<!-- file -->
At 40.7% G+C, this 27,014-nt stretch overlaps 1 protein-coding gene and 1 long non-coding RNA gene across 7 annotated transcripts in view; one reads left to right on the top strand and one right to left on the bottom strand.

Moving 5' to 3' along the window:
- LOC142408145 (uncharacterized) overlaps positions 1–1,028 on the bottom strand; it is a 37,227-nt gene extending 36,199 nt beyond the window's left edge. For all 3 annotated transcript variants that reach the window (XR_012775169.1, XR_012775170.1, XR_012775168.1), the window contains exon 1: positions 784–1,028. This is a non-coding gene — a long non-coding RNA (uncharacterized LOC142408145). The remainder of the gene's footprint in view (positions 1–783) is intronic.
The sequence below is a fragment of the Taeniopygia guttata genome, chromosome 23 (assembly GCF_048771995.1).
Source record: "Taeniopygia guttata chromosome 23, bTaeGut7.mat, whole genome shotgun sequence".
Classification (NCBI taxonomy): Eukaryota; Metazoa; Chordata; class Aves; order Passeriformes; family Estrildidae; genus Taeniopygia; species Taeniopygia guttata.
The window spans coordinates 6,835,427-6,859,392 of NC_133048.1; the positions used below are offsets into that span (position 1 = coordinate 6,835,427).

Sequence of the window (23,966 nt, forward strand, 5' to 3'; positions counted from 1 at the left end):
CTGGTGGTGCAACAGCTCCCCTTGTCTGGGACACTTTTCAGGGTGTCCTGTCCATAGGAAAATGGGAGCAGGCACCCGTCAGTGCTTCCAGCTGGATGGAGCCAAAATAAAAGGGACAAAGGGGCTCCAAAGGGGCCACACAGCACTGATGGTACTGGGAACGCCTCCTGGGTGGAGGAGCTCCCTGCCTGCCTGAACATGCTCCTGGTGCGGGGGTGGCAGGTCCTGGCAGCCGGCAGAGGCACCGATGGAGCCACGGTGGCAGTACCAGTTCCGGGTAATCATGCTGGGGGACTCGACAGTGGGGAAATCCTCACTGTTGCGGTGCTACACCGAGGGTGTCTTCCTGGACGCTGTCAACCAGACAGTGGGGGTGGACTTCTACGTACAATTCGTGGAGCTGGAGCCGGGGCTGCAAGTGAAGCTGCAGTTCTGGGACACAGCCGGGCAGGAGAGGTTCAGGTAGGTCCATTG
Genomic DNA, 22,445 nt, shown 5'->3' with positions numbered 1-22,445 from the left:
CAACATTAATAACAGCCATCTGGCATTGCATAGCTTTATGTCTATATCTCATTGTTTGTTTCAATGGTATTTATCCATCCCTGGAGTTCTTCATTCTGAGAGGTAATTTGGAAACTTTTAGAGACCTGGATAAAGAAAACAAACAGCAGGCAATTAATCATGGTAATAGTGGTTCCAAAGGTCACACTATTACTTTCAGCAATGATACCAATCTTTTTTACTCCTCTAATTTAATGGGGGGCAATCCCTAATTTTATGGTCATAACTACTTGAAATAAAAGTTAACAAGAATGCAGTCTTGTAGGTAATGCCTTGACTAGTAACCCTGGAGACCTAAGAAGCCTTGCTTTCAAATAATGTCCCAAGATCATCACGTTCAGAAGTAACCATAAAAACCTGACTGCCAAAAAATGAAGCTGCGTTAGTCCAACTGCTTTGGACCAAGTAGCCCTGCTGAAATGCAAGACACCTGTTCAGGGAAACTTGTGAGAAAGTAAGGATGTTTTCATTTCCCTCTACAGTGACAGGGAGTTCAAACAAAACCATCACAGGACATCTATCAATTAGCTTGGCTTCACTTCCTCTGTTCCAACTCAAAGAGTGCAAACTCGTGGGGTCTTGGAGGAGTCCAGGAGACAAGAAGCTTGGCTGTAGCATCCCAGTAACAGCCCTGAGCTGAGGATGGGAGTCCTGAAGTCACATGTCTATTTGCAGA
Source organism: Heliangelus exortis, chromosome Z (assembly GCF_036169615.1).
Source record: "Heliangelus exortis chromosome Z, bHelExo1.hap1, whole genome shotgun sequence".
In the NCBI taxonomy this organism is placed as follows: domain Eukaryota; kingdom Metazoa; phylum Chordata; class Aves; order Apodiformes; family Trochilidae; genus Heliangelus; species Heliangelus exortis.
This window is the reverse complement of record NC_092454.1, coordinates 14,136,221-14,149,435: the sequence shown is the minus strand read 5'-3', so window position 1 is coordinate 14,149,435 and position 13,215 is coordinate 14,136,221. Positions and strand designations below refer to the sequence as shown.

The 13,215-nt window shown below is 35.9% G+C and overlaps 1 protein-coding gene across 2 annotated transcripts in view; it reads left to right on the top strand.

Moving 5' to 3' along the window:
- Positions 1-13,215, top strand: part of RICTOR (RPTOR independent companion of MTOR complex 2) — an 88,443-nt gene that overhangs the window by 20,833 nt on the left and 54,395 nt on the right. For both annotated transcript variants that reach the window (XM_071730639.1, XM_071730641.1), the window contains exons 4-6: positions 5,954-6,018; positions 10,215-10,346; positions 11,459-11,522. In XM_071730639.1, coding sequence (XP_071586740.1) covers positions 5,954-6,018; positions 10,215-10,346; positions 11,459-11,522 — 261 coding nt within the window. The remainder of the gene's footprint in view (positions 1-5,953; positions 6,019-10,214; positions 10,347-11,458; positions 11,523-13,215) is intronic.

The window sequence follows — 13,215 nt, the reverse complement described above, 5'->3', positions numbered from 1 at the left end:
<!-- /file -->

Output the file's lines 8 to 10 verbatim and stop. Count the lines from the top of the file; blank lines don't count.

Sequence of the window (23,966 nt, forward strand, 5' to 3'; positions counted from 1 at the left end):
CTGGTGGTGCAACAGCTCCCCTTGTCTGGGACACTTTTCAGGGTGTCCTGTCCATAGGAAAATGGGAGCAGGCACCCGTCAGTGCTTCCAGCTGGATGGAGCCAAAATAAAAGGGACAAAGGGGCTCCAAAGGGGCCACACAGCACTGATGGTACTGGGAACGCCTCCTGGGTGGAGGAGCTCCCTGCCTGCCTGAACATGCTCCTGGTGCGGGGGTGGCAGGTCCTGGCAGCCGGCAGAGGCACCGATGGAGCCACGGTGGCAGTACCAGTTCCGGGTAATCATGCTGGGGGACTCGACAGTGGGGAAATCCTCACTGTTGCGGTGCTACACCGAGGGTGTCTTCCTGGACGCTGTCAACCAGACAGTGGGGGTGGACTTCTACGTACAATTCGTGGAGCTGGAGCCGGGGCTGCAAGTGAAGCTGCAGTTCTGGGACACAGCCGGGCAGGAGAGGTTCAGGTAGGTCCATTG
Genomic DNA, 22,445 nt, shown 5'->3' with positions numbered 1-22,445 from the left: